I’m the fourth generation running our family-owned business, Ritchie Navigation. Even though I grew up in the business, I never really felt that “when I get older, I’m going to work at Ritchie.” That is, until one day it felt like the only place I wanted to be.
Ritchie Navigation has made compasses since 1850. Our roots go back to physicist Edward S. Ritchie, who made the first marine compasses. In 1910, my great-grandfather Louis A. Sherman founded the Marine Compass Co. In 1951, he purchased ES Ritchie, consolidating operations and keeping the Ritchie name. My grandfather Ted Sherman and his three brothers eventually took the helm, then my father, Paul Sherman. We remain privately held, now offer more than 100 compass models, from kayak to superyacht use, and sell in more than 50 countries.
I grew up like many family business kids — sweeping floors and working in the warehouse. There were many people at Ritchie I thought I was related to. Uncle Ozzie, it turns out, wasn’t actually my uncle but a lifelong friend of my father’s and grandfather’s. I had many such aunts and uncles at Ritchie, along with blood relatives. We all were just the Ritchie Family. I also had a slew of younger folks to hang out with. Parking lot whiffle ball, after-work poker games, sporting events — it was heaven for a kid.
Even with all this, by age 22 I decided I didn’t want to be in the family business. My father was president, and my brother Jeff, seven years older, ran production. They were grown up and knew what they were doing. They were made for Ritchie. I felt like a kid with no idea what to do. I got a finance degree and moved away.
In 1997 my brother Jeff passed away at age 31. My hero and best friend was gone. If I was directionless before that day, I don’t have a word to describe how I felt in the days after. Months went by, and the inevitable happened: I told myself Ritchie needed me. But now I know the truth. I needed Ritchie just as much, if not more.
I returned in 1998. Those first years were difficult. We were the grieving family of a grieving company. I was not Jeff. But I had the Ritchie Family, who offered a wealth of experience. I shared an office with a World War II veteran. Our head machinist also served in WWII, in the Navy. My first boss was a Vietnam vet, a sergeant. Our general manager was a Marine Corps company commander. These people knew how to get things done, and they taught me.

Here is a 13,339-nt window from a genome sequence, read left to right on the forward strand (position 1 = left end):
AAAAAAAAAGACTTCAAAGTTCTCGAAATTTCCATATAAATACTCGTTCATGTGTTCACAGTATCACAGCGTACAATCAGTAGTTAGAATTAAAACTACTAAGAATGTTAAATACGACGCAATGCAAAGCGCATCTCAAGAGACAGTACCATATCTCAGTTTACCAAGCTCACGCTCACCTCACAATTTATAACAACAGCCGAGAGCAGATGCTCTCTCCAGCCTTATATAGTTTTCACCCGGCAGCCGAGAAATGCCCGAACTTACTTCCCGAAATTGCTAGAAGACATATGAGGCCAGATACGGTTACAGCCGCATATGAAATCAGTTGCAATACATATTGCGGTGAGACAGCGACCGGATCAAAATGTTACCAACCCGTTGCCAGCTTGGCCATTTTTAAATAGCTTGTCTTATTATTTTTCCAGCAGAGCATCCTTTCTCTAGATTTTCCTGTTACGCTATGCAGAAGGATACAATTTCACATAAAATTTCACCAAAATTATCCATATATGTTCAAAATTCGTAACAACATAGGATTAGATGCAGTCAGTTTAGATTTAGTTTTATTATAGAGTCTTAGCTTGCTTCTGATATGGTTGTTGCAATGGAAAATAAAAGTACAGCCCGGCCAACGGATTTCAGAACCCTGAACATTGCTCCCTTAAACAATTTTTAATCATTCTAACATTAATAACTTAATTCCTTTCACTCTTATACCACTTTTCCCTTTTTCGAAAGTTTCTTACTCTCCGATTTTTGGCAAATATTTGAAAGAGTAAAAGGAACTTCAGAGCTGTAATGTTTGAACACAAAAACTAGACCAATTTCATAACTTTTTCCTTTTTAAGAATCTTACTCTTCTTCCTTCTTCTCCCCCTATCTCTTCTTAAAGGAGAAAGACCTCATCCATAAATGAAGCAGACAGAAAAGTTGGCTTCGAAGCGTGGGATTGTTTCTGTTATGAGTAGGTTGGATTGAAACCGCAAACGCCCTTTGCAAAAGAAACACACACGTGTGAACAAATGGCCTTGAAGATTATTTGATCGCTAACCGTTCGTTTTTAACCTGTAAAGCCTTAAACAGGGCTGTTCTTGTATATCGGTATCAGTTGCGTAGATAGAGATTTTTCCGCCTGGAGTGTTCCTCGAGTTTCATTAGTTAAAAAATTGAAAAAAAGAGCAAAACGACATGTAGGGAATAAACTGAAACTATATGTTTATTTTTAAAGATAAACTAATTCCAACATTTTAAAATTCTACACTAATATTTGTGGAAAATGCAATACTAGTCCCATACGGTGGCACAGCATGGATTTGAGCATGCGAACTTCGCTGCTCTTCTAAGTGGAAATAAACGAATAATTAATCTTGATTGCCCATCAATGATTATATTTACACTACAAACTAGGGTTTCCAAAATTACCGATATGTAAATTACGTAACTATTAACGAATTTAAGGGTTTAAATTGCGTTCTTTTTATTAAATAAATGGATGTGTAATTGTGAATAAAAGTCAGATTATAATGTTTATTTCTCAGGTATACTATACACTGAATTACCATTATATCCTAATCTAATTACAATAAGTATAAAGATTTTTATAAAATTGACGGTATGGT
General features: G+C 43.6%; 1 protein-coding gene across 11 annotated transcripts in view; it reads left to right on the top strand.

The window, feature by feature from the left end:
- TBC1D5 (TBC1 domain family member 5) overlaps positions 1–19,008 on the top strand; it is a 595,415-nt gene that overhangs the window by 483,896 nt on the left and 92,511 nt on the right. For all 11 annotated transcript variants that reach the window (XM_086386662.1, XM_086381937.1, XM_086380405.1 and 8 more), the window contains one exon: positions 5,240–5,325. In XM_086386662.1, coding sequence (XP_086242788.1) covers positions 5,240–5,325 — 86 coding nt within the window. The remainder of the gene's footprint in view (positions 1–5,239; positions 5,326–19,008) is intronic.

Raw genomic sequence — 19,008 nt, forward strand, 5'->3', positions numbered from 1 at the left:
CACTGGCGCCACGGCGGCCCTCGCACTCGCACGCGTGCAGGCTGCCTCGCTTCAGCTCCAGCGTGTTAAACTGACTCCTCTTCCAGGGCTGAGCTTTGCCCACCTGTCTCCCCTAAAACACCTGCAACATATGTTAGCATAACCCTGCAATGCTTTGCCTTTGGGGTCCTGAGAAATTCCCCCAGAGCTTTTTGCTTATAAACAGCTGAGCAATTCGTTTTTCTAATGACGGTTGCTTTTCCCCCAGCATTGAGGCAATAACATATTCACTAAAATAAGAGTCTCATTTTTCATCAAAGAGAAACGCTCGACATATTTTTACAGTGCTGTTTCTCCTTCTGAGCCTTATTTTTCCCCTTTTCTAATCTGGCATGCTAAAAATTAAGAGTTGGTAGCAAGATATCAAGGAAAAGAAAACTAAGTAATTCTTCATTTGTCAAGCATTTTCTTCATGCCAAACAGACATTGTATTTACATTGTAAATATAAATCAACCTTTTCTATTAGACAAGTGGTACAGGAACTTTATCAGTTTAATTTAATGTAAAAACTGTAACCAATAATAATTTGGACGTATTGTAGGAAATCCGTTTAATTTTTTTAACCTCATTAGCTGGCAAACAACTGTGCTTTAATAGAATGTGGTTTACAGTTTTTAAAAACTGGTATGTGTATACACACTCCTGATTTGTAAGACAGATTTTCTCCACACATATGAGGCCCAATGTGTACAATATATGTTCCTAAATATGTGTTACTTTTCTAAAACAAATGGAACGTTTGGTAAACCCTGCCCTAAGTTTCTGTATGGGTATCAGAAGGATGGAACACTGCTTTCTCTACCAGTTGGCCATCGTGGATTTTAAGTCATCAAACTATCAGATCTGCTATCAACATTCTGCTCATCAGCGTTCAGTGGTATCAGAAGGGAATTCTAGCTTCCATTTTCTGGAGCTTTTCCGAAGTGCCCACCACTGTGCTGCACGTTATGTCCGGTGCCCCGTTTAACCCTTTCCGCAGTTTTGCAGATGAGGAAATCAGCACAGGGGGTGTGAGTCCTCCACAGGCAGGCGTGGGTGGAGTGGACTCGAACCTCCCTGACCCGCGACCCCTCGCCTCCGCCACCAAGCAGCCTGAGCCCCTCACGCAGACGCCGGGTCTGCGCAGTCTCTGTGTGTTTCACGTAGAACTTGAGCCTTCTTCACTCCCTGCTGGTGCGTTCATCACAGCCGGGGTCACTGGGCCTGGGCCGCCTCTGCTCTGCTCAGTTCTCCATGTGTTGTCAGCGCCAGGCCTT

Our vice president of sales had been in the marine industry since 1972; he received the Mel Barr Award for his service. My father had run Ritchie since the late ’60s. I traveled and learned from many sales reps who crossed way over the line from employee to friend. They have been my teachers. It has been an embarrassment of riches.
Twenty-one years later, here I am. The pros of being involved in a multigenerational family business are the people. The friendships and the bonds, battling and laughing together. Going through the good times with people close to you and counting on them to help you get through the tough times, not just in the endeavor of making compasses but living life. Like any family, we’ve gone through both joyous and tragic times together.
I wouldn’t change a thing. I don’t get phone calls from a parent company executive who wants the latest numbers so they can end up in a stockholder report. We’re free and only accountable to ourselves. When you call Ritchie, Mary answers the phone; she’s been with us for 34 years. In our service department, you will talk to somebody who knows more about compasses than almost everyone in the world. If they’re busy, my phone rings, and I’ll take care of you. And since I don’t like entering orders, most likely I’ll send you what you need for free.
As it is with most things in life, the cons of a family-owned business are closely related to the pros. In the midst of this big family, we have to run a successful company. Competitors make products in places where labor is a lot cheaper. Some are owned by parent companies to which Ritchie’s total sales wouldn’t be a decimal point. Not having a parent company is liberating but also leaves us without a net. We aren’t on the government bailout list. If we fail, we all go down. And, truth be told, no one person is bigger than the organization.
During the Great Recession our sales dropped 50 percent. We had to adapt quickly, so pay cuts and job restructuring affected every person. I had to lay off people I’d known for 20 years into a market that was shrinking by 350,000 jobs a month. At times, I had to forget friendships and family and act shrewdly; it’s one of the most difficult things I’ve had to learn.
I know my experiences aren’t unique; you don’t have to be a family-run business to have a close group. I’ve realized I’m lucky for a host of reasons. I love my job and I love trying to live up to the expectations set by those who came before me. Before being asked to write this column, I didn’t know how to answer the question: What are the plusses and minuses of running a family business?
Here it is in a nutshell: Ritchie is much more than four generations of Shermans; it’s the hundreds of people over more than 100 years who’ve built this company and put the “family” in “family business.” There’s a piece of everyone in every corner of the building and in every product we make.
Jonathan Sherman is president of Ritchie Navigation.
This article originally appeared in the July 2019 issue.